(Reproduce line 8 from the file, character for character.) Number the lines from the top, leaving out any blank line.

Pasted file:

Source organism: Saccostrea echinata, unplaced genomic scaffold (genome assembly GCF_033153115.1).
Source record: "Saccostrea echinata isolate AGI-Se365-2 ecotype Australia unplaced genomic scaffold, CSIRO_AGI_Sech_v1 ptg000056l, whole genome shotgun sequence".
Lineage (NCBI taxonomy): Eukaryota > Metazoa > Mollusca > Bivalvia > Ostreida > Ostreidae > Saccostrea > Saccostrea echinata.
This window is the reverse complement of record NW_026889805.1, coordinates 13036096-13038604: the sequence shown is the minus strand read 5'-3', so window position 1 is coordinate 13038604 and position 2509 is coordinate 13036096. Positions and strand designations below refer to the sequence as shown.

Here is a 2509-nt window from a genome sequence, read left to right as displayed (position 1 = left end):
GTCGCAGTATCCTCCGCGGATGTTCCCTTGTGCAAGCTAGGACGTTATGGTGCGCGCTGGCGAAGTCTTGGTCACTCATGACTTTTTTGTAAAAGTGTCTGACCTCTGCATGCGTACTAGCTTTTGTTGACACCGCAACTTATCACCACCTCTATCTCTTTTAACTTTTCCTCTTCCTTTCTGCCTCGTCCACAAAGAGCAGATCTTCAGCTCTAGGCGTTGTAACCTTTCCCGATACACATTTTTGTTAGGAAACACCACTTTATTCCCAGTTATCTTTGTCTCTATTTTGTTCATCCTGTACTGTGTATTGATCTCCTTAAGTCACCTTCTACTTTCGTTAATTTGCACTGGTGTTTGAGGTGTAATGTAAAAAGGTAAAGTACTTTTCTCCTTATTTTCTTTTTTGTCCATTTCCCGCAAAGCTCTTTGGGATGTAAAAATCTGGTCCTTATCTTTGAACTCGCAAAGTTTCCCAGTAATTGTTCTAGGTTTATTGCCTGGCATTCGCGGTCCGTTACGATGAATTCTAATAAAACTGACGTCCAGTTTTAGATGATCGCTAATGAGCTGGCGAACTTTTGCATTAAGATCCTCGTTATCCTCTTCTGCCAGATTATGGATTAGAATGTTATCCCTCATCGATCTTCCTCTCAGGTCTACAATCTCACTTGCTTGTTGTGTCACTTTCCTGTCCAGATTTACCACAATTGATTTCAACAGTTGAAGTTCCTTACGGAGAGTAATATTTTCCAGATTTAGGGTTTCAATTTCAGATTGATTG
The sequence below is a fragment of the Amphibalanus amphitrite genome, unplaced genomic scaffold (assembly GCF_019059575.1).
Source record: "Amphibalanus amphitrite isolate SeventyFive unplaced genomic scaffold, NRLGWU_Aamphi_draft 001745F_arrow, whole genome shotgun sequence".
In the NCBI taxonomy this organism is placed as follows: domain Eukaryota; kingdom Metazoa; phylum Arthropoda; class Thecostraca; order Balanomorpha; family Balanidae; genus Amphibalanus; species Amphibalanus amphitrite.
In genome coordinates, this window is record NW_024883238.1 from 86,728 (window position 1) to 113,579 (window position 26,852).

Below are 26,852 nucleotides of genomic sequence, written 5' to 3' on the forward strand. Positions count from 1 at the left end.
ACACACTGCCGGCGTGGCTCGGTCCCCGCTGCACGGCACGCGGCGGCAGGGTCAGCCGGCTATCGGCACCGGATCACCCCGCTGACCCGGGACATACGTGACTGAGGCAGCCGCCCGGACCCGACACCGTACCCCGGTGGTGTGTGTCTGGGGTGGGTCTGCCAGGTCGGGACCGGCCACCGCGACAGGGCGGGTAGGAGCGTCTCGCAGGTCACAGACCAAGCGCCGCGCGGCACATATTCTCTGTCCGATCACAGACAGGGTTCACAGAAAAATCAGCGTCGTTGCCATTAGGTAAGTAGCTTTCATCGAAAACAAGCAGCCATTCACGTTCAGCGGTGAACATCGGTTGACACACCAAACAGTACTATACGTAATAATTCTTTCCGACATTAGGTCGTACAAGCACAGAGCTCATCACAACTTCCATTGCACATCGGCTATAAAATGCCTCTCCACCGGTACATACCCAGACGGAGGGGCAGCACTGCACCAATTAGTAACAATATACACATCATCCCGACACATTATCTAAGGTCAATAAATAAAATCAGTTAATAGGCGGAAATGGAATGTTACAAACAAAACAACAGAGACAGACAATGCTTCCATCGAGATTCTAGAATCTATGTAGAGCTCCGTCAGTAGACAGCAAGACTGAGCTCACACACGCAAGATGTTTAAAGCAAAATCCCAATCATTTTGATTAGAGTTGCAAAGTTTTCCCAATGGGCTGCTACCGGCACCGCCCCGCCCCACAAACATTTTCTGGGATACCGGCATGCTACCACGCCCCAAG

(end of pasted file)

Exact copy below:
Source record: "Amphibalanus amphitrite isolate SeventyFive unplaced genomic scaffold, NRLGWU_Aamphi_draft 001745F_arrow, whole genome shotgun sequence".